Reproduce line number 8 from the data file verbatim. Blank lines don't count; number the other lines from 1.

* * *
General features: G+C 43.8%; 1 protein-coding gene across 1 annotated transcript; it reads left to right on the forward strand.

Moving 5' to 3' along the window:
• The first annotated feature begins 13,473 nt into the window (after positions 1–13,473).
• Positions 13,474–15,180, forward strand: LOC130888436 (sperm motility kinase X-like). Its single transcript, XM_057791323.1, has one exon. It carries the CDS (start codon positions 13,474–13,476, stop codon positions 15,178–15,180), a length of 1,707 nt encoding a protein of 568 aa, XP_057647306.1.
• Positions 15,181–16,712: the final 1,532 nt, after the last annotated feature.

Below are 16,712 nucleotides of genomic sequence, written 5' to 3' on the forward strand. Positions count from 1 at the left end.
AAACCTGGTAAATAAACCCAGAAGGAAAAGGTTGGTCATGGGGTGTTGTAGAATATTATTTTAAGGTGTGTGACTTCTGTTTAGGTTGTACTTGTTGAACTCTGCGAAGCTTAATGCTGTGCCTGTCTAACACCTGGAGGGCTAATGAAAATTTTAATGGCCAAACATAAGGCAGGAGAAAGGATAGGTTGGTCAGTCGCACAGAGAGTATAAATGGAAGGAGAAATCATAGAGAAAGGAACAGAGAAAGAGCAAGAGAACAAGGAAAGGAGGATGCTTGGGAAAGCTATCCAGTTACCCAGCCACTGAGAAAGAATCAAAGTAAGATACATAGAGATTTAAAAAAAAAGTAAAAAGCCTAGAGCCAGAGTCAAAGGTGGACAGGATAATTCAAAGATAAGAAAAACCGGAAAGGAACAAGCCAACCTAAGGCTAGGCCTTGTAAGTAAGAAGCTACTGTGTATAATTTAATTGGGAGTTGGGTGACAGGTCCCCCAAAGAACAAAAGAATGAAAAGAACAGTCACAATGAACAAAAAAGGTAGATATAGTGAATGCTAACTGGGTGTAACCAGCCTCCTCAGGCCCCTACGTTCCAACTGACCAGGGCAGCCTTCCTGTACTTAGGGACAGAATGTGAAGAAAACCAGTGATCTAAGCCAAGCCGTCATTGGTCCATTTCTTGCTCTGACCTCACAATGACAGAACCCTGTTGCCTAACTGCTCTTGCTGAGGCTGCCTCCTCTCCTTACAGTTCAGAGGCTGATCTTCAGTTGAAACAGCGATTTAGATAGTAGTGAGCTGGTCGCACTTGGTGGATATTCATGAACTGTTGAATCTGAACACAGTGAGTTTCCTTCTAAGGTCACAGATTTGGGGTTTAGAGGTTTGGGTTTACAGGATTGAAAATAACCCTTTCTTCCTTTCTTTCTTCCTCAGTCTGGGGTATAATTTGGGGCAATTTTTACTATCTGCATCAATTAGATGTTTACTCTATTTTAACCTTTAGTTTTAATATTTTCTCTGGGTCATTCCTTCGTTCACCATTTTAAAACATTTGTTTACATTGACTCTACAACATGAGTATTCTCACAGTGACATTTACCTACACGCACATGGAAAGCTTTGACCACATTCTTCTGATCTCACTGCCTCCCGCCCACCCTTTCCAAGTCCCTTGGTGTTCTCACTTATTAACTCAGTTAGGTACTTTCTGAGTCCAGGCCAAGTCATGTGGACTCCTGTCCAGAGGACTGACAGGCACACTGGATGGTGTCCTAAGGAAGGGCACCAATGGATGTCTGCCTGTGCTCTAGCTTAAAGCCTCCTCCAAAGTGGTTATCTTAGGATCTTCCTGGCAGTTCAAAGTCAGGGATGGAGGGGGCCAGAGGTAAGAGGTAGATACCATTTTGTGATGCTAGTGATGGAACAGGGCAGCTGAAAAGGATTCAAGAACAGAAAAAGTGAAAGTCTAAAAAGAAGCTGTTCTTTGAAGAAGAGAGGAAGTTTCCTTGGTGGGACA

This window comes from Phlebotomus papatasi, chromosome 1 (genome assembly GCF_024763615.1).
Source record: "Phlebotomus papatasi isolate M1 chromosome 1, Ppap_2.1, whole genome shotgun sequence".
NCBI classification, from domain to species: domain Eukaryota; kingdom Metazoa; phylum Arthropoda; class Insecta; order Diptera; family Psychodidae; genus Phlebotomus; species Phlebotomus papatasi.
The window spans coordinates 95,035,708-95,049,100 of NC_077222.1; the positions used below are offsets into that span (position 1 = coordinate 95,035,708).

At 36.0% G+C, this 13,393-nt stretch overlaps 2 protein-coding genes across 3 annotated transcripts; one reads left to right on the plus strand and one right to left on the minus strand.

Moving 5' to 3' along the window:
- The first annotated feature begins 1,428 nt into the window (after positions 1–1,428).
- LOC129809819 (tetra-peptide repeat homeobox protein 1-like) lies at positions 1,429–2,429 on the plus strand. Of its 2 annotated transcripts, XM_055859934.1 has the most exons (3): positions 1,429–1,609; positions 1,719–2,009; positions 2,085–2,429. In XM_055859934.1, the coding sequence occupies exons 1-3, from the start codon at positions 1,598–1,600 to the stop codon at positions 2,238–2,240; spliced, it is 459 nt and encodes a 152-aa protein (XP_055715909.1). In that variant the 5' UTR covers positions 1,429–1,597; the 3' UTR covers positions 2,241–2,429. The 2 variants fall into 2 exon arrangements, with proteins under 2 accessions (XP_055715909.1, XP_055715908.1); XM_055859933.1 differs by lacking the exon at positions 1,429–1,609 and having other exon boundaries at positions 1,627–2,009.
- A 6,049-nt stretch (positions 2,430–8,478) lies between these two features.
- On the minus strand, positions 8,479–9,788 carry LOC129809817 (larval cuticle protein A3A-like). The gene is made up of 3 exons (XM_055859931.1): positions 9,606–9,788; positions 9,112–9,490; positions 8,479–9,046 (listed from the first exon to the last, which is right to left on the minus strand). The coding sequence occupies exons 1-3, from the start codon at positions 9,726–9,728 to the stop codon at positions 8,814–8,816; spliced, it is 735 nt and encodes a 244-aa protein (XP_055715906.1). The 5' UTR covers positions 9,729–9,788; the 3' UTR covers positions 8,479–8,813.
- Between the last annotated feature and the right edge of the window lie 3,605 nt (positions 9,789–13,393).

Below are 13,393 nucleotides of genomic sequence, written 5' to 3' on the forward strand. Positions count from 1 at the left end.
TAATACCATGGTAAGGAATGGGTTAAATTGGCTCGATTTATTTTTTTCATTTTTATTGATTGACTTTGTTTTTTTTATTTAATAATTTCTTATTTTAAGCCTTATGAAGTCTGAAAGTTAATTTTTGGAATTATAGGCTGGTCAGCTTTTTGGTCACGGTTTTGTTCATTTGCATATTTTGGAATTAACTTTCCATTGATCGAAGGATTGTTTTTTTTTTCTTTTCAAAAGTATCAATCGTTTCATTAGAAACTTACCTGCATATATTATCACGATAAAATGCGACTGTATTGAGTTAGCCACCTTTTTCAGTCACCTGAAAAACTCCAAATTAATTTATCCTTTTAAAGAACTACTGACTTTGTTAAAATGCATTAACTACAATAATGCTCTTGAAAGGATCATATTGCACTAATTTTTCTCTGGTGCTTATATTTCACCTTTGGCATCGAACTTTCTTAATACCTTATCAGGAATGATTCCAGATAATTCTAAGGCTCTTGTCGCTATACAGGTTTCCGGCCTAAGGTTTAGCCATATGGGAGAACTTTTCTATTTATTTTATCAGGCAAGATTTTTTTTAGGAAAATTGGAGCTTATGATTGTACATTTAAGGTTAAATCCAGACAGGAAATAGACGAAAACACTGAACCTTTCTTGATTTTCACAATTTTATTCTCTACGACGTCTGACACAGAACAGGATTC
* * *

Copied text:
This window comes from Phlebotomus papatasi, chromosome 1 (genome assembly GCF_024763615.1).